“In managing people across the lifespan, clinicians’ focus needs to move in step with that transition,” adds Dr. Hendin, a neurologist who has treated people with MS for more than 50 years, caring for many of his patients from their young adulthood to older age.
“In the past, we were so focused on relapses, and not focused enough on the degenerative process. The thrust in the last decade has been to pay more attention to aspects of MS that don’t manifest themselves as dramatically as a relapse, but that still have a significant impact on health and quality of life, such as walking speed, bladder control, cognition, and balance.”
The Age-Old Dilemma: If and When to Modify Treatment
The question of how MS changes as people age, inevitably gives rise to the question of whether and how MS treatment approaches should change as people with MS grow older.
The answer is easy: “Yes” – in terms of increased use of medications, physical therapy, and other approaches to treat specific symptoms and aspects of the degenerative process, according to Dr. Hendin. But the answer is not clear-cut when it comes to whether to continue or discontinue disease-modifying therapies as people grow older, he says.
Dr. Hendin explains, “We know when to start DMTs in a person with MS, which is as soon as possible, but whether and when to stop a DMT in a specific individual remains a matter of debate. That’s because the agents mostly provide benefit through their anti-inflammatory activity, and – as noted – the inflammatory component of MS tends to decrease with age. As this happens, the risk-benefit calculus changes, with the benefits diminishing relative to the risk for infections or side effects. Because of this, some clinicians favor discontinuing DMTs altogether in a person’s latter years, while others recommend a de-escalation strategy, such as shifting an older person from a high-efficacy DMT to a medication that is less potent but also has a lower risk for side effects.”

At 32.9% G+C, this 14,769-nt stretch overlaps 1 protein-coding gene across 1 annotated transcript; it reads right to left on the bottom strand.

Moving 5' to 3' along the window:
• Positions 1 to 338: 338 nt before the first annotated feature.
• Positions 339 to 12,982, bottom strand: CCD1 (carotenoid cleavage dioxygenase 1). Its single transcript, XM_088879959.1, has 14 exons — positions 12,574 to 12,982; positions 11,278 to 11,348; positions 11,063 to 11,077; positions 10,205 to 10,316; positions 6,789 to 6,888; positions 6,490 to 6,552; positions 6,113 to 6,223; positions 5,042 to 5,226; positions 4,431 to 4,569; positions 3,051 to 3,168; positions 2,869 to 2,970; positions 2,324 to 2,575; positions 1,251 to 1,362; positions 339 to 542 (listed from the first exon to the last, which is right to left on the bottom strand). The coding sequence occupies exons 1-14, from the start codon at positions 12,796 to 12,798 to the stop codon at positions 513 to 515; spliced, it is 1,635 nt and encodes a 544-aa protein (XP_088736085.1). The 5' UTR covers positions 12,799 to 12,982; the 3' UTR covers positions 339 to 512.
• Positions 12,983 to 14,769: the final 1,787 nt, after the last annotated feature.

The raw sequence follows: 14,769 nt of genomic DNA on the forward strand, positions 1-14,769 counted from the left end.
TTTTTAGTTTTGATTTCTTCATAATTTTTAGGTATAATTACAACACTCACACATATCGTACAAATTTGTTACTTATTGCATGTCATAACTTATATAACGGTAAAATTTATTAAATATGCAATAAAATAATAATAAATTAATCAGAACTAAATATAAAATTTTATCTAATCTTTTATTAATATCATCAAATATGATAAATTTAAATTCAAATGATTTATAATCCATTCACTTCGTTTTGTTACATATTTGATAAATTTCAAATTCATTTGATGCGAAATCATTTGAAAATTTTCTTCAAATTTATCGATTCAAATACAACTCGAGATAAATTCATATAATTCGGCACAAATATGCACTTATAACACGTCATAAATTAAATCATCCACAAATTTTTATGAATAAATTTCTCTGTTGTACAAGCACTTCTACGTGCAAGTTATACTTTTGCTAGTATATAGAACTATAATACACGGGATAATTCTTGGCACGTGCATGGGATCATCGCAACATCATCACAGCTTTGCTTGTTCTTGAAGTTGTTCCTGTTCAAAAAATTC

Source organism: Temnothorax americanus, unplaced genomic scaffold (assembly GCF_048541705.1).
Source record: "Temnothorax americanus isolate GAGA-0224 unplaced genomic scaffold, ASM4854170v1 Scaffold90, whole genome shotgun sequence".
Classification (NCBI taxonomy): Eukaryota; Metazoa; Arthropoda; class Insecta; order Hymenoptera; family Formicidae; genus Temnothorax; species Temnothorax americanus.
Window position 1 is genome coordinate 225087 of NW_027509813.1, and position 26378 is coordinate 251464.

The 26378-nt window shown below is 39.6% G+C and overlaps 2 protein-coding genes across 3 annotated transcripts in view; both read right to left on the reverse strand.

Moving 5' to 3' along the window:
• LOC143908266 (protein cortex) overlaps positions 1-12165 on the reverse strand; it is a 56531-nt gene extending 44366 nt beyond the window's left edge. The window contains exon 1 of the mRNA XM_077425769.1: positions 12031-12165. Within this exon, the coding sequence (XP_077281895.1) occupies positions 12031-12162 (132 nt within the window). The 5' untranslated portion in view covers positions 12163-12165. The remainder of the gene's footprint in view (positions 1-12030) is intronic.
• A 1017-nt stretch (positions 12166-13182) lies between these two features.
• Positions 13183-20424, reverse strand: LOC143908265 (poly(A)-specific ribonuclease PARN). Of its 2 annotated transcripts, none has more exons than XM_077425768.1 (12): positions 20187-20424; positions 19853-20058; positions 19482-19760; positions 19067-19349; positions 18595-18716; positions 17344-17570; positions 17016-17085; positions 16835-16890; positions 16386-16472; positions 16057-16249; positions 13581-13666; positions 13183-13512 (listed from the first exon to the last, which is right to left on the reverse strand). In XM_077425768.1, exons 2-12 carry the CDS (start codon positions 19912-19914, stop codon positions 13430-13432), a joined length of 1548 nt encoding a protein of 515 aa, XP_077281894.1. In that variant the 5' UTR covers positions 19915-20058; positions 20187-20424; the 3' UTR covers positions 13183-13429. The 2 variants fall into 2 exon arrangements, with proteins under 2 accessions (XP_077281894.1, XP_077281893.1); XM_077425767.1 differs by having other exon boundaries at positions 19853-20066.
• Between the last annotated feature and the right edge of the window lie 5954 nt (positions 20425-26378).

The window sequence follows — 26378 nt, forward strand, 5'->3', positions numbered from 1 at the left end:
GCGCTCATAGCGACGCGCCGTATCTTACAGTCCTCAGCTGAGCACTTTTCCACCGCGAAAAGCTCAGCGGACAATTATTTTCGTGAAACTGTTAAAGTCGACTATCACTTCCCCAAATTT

The available evidence doesn’t provide clinicians and their patients with clear guidance on the issue. A 2017 analysis examined outcomes in more than 28,000 people with MS participating in clinical trials of immunomodulatory drugs. It found that the effect of DMTs on MS disability fell significantly with advancing age and calculated that the medications provide no efficacy beyond approximately 53 years of age. In another finding that lends support to de-escalation strategies, the analysis determined that high-efficacy DMTs outperform lower-potency medications in inhibiting MS disability only in people with MS younger than 40.5 years.1
Conversely, a 2022 study conducted by physician researchers who belong to the New York State Multiple Sclerosis Consortium found that stopping a DMT in patients with stable MS led to disease worsening or progression regardless of patient age. The study looked at 161 people with MS who were classified as stable before stopping their DMTs. Fifty-three of those previously stable patients – or 32.9% of the total – subsequently saw their disability get worse or progress. Turning from the overall group to those with different types of MS, 29.2% of those with relapsing-remitting MS had worsening or progression, as did 40% of previously stable patients with secondary-progressive MS, which tends to be more common in older age.2